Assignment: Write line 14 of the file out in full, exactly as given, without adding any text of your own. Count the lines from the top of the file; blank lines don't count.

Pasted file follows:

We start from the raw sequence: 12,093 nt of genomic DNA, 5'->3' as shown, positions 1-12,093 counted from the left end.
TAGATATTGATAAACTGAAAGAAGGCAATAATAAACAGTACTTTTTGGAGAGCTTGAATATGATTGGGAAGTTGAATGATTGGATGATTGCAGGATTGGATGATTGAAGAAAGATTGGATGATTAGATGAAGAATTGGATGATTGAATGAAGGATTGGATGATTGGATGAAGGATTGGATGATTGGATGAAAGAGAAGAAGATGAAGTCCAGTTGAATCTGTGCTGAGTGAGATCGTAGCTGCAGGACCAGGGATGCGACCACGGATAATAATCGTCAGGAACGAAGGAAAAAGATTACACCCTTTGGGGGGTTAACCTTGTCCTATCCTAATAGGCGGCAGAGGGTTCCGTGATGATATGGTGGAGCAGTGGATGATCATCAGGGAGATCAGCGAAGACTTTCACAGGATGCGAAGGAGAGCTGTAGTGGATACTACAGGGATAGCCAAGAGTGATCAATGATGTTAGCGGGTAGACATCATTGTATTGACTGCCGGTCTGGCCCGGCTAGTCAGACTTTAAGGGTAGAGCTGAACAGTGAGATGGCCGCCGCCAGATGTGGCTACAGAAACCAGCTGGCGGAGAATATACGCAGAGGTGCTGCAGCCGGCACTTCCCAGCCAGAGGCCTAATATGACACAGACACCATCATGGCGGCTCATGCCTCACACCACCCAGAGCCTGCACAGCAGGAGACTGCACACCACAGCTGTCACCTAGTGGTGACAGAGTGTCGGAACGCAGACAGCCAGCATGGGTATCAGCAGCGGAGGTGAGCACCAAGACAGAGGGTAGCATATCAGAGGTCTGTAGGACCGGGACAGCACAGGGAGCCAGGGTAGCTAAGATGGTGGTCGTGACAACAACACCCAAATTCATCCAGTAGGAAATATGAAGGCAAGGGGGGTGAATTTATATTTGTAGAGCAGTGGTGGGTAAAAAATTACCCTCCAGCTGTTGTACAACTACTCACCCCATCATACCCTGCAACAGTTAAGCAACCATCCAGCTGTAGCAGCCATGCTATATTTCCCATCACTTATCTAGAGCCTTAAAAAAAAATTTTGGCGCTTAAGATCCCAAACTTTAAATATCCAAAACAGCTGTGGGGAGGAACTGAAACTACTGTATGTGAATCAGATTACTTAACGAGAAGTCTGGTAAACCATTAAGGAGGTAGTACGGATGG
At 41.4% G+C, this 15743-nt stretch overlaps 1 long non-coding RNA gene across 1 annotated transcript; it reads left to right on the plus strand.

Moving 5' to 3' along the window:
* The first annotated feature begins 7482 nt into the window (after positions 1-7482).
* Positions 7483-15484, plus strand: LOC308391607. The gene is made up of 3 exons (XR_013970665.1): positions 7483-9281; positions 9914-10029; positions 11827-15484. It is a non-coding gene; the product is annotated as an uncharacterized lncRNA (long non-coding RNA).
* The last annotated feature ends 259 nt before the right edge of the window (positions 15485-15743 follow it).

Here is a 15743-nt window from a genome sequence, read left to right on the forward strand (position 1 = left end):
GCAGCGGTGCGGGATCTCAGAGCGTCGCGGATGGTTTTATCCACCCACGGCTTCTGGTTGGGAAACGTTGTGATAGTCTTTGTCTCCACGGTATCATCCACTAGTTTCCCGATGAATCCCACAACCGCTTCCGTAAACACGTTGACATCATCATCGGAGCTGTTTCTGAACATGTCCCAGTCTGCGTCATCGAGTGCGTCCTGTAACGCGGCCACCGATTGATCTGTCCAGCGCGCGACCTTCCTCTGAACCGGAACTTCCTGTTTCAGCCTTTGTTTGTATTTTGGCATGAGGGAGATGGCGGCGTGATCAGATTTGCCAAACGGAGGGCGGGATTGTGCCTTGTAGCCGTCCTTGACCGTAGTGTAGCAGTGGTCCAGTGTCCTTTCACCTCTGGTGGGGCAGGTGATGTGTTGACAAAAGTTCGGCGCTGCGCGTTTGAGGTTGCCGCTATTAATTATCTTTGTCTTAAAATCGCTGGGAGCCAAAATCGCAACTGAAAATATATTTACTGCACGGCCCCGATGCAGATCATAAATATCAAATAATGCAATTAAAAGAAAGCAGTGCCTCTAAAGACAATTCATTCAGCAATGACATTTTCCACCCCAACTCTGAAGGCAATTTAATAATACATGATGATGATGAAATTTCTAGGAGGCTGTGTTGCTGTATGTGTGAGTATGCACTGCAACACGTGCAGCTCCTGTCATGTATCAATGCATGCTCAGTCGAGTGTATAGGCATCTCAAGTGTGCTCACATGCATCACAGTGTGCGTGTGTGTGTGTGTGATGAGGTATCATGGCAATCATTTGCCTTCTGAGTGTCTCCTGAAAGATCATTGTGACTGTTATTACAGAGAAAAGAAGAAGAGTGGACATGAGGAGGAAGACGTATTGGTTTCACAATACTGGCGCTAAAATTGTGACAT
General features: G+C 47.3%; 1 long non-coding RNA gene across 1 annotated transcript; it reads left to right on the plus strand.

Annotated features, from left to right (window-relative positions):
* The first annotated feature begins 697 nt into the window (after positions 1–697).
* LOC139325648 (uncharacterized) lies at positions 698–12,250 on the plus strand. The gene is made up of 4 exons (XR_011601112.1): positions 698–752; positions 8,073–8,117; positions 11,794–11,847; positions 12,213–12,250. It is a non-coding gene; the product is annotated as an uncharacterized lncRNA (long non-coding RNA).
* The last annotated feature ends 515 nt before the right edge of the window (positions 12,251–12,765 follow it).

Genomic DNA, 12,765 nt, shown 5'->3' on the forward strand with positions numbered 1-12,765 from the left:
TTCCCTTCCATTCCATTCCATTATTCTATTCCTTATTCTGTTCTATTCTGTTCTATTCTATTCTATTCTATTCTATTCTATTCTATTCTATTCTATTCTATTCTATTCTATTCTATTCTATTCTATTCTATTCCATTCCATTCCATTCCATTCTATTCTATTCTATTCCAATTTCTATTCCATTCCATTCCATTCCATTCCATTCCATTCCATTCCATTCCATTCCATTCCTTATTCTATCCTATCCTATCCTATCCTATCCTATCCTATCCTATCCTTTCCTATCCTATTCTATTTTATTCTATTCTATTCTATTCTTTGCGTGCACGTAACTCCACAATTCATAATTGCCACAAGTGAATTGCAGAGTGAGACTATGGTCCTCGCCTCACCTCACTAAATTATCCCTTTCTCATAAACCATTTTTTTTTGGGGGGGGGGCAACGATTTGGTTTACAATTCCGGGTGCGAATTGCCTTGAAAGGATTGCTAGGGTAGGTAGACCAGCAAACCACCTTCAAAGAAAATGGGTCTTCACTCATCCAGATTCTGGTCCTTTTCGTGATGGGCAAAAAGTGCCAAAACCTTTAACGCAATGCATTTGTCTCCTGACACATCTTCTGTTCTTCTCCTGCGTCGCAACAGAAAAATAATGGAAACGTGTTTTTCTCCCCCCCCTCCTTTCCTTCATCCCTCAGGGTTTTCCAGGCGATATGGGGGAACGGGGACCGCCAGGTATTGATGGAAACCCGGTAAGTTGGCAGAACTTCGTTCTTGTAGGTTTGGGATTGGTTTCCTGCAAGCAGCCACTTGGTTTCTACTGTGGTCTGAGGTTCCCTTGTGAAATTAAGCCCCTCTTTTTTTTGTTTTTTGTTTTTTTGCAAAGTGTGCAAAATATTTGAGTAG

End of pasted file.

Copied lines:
* The last annotated feature ends 515 nt before the right edge of the window (positions 12,251–12,765 follow it).